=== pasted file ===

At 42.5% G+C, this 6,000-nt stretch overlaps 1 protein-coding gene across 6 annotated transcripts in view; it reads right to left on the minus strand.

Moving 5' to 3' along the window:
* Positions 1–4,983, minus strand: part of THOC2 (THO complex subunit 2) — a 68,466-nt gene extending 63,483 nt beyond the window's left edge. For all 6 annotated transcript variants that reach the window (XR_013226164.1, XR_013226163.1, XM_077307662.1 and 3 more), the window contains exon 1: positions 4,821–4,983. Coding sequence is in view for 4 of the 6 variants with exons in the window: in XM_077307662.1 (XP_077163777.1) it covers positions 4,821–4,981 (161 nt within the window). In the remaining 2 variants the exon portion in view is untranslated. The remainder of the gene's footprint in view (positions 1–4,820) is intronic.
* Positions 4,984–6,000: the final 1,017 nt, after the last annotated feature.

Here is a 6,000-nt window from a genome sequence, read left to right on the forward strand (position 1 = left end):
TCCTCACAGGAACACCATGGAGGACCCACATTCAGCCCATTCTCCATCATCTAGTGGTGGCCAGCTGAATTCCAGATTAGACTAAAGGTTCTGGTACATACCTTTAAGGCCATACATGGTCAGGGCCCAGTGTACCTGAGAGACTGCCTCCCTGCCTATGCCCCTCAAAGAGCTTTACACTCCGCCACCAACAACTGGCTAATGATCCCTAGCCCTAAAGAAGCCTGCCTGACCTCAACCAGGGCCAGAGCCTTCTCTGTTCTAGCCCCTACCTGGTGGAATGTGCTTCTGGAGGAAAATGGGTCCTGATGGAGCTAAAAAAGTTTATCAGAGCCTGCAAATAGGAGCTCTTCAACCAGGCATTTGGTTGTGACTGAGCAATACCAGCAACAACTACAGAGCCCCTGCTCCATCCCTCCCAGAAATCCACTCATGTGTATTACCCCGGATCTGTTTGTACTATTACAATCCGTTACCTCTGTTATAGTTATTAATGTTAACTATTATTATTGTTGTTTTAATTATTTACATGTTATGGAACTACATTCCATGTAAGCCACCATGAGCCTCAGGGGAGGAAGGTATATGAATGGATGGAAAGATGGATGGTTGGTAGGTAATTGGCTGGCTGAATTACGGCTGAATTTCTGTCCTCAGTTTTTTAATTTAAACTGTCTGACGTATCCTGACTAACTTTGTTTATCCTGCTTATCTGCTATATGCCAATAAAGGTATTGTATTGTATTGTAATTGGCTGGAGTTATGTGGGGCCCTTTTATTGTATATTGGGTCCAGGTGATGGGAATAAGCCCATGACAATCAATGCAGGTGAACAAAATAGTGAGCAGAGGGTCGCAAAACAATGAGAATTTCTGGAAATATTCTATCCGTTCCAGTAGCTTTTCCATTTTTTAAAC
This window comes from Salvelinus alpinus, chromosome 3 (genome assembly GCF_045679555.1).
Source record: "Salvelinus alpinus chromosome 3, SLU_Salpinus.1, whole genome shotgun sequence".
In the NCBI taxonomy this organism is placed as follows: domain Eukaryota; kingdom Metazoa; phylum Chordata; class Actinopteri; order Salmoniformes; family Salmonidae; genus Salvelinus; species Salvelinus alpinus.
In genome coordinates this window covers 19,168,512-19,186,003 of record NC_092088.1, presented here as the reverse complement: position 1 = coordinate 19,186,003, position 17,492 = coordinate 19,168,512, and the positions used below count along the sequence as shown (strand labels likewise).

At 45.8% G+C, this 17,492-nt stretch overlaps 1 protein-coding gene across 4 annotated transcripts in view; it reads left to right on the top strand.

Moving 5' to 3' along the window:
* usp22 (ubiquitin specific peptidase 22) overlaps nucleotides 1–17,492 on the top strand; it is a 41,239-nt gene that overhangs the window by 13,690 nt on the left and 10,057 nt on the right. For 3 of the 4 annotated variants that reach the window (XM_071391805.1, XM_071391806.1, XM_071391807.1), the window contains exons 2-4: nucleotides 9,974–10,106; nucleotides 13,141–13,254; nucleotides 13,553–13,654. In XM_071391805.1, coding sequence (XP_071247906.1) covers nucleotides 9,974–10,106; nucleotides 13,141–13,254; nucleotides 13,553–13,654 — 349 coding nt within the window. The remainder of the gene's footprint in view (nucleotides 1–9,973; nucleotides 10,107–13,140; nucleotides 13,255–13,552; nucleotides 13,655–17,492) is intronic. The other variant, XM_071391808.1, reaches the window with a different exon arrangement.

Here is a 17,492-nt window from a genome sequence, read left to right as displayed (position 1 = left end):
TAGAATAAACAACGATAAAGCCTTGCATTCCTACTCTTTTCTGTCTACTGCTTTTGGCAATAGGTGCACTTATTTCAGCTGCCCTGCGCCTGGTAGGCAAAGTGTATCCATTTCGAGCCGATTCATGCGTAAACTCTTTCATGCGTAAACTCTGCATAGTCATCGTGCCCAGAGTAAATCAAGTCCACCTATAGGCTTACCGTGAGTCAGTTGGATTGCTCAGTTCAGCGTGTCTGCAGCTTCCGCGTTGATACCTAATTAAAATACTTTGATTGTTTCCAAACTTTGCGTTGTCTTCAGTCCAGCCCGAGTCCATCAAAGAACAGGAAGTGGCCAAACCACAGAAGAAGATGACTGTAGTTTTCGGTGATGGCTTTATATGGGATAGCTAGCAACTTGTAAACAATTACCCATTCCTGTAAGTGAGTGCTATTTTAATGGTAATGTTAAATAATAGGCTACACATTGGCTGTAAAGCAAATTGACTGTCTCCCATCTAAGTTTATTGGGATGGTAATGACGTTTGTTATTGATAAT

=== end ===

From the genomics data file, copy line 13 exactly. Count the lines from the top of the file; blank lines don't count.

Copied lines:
* usp22 (ubiquitin specific peptidase 22) overlaps nucleotides 1–17,492 on the top strand; it is a 41,239-nt gene that overhangs the window by 13,690 nt on the left and 10,057 nt on the right. For 3 of the 4 annotated variants that reach the window (XM_071391805.1, XM_071391806.1, XM_071391807.1), the window contains exons 2-4: nucleotides 9,974–10,106; nucleotides 13,141–13,254; nucleotides 13,553–13,654. In XM_071391805.1, coding sequence (XP_071247906.1) covers nucleotides 9,974–10,106; nucleotides 13,141–13,254; nucleotides 13,553–13,654 — 349 coding nt within the window. The remainder of the gene's footprint in view (nucleotides 1–9,973; nucleotides 10,107–13,140; nucleotides 13,255–13,552; nucleotides 13,655–17,492) is intronic. The other variant, XM_071391808.1, reaches the window with a different exon arrangement.